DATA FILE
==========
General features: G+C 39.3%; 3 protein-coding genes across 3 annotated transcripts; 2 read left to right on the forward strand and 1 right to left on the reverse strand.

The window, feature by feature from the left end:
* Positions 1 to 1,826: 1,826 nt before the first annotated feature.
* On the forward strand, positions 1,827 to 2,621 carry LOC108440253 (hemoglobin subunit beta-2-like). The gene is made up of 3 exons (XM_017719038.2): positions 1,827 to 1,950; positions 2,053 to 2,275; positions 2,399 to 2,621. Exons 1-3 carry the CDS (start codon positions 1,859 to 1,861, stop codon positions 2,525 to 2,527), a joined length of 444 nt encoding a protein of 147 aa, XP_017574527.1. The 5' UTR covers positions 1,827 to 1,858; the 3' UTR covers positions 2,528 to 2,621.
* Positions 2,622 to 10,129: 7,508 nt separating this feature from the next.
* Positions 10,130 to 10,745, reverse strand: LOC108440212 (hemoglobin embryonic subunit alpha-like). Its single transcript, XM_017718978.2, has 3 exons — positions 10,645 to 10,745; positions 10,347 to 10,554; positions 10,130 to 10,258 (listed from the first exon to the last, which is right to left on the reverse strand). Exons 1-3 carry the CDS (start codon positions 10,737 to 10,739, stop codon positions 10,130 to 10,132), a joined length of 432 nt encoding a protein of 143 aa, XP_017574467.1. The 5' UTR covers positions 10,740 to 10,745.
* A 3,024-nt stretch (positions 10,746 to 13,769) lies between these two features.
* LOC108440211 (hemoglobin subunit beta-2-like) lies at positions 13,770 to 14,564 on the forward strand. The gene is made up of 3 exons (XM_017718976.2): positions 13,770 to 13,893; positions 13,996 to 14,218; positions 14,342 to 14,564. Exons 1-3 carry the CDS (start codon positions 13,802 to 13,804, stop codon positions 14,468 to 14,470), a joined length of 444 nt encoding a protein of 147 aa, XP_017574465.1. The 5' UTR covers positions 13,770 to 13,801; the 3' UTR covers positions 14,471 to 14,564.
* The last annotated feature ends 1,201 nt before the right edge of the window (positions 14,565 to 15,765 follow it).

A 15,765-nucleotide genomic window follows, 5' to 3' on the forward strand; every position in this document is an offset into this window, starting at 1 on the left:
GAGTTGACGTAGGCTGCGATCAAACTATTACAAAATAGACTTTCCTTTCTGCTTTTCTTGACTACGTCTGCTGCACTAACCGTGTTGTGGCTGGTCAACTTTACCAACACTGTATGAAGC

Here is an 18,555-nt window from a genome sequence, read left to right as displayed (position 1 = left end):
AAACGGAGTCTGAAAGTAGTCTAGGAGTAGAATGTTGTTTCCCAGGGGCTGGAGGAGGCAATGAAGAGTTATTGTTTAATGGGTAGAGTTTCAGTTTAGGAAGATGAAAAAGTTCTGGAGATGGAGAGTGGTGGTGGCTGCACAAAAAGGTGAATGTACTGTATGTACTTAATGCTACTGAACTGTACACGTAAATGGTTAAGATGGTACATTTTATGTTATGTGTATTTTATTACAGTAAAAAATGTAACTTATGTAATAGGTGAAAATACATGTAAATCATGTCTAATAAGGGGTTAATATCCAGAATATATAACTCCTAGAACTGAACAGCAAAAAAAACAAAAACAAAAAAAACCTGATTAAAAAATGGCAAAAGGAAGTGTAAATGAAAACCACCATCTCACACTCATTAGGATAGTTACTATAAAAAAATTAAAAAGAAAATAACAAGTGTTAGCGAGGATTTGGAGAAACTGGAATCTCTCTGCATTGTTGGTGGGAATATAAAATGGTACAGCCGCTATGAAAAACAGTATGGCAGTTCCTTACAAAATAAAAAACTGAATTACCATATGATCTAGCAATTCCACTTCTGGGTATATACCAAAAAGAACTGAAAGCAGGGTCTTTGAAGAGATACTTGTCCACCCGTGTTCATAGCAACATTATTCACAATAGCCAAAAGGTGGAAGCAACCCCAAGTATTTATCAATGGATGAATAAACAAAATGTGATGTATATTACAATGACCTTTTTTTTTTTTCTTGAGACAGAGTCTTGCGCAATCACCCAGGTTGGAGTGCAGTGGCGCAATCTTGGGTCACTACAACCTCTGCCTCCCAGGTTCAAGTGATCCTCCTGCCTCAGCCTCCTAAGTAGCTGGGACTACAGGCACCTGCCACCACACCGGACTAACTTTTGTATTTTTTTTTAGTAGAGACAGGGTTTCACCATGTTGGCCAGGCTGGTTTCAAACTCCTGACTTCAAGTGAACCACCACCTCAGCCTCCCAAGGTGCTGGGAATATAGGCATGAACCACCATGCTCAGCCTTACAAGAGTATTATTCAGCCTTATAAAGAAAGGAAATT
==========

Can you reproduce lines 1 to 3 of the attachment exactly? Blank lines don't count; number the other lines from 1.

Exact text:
General features: G+C 39.3%; 3 protein-coding genes across 3 annotated transcripts; 2 read left to right on the forward strand and 1 right to left on the reverse strand.

The window, feature by feature from the left end:
* Positions 1 to 1,826: 1,826 nt before the first annotated feature.